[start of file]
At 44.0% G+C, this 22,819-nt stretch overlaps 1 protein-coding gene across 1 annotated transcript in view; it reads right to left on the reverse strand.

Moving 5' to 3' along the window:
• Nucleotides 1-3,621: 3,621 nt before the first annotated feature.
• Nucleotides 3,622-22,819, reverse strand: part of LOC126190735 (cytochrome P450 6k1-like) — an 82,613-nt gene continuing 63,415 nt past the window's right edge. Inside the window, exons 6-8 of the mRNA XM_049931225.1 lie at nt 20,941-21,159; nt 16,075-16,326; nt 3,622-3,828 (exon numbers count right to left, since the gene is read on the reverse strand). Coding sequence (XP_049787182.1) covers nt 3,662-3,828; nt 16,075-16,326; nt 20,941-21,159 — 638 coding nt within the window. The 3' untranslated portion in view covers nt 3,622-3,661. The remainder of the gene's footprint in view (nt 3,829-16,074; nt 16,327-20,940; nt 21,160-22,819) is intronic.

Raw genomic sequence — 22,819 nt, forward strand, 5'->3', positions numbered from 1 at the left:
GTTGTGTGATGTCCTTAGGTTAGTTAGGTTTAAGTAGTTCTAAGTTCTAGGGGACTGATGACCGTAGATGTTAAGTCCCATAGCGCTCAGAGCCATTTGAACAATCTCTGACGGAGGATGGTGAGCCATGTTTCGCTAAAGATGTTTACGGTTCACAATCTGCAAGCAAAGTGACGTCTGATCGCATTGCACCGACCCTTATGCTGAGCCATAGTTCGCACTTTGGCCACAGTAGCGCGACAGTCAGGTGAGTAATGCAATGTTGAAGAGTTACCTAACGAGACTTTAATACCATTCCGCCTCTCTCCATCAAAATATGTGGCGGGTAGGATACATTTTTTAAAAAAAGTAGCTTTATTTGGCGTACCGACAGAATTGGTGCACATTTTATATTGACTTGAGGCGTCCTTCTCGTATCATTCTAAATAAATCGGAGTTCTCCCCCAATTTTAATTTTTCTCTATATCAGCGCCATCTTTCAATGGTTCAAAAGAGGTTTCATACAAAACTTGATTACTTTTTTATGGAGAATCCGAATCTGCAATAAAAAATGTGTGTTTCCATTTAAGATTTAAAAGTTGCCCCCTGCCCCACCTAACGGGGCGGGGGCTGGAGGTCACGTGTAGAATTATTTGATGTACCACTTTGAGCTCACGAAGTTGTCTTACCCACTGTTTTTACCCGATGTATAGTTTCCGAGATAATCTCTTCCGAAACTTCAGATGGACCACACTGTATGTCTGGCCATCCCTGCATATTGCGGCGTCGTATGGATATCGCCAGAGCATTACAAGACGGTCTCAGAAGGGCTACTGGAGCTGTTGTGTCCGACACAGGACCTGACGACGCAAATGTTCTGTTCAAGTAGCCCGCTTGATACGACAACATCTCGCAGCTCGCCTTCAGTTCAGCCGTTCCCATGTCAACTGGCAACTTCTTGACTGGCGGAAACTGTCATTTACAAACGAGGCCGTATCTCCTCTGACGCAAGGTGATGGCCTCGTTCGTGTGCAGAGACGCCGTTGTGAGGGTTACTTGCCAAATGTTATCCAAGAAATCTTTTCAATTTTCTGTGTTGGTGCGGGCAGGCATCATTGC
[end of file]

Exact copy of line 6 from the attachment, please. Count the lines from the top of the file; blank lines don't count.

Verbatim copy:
GTTGTGTGATGTCCTTAGGTTAGTTAGGTTTAAGTAGTTCTAAGTTCTAGGGGACTGATGACCGTAGATGTTAAGTCCCATAGCGCTCAGAGCCATTTGAACAATCTCTGACGGAGGATGGTGAGCCATGTTTCGCTAAAGATGTTTACGGTTCACAATCTGCAAGCAAAGTGACGTCTGATCGCATTGCACCGACCCTTATGCTGAGCCATAGTTCGCACTTTGGCCACAGTAGCGCGACAGTCAGGTGAGTAATGCAATGTTGAAGAGTTACCTAACGAGACTTTAATACCATTCCGCCTCTCTCCATCAAAATATGTGGCGGGTAGGATACATTTTTTAAAAAAAGTAGCTTTATTTGGCGTACCGACAGAATTGGTGCACATTTTATATTGACTTGAGGCGTCCTTCTCGTATCATTCTAAATAAATCGGAGTTCTCCCCCAATTTTAATTTTTCTCTATATCAGCGCCATCTTTCAATGGTTCAAAAGAGGTTTCATACAAAACTTGATTACTTTTTTATGGAGAATCCGAATCTGCAATAAAAAATGTGTGTTTCCATTTAAGATTTAAAAGTTGCCCCCTGCCCCACCTAACGGGGCGGGGGCTGGAGGTCACGTGTAGAATTATTTGATGTACCACTTTGAGCTCACGAAGTTGTCTTACCCACTGTTTTTACCCGATGTATAGTTTCCGAGATAATCTCTTCCGAAACTTCAGATGGACCACACTGTATGTCTGGCCATCCCTGCATATTGCGGCGTCGTATGGATATCGCCAGAGCATTACAAGACGGTCTCAGAAGGGCTACTGGAGCTGTTGTGTCCGACACAGGACCTGACGACGCAAATGTTCTGTTCAAGTAGCCCGCTTGATACGACAACATCTCGCAGCTCGCCTTCAGTTCAGCCGTTCCCATGTCAACTGGCAACTTCTTGACTGGCGGAAACTGTCATTTACAAACGAGGCCGTATCTCCTCTGACGCAAGGTGATGGCCTCGTTCGTGTGCAGAGACGCCGTTGTGAGGGTTACTTGCCAAATGTTATCCAAGAAATCTTTTCAATTTTCTGTGTTGGTGCGGGCAGGCATCATTGC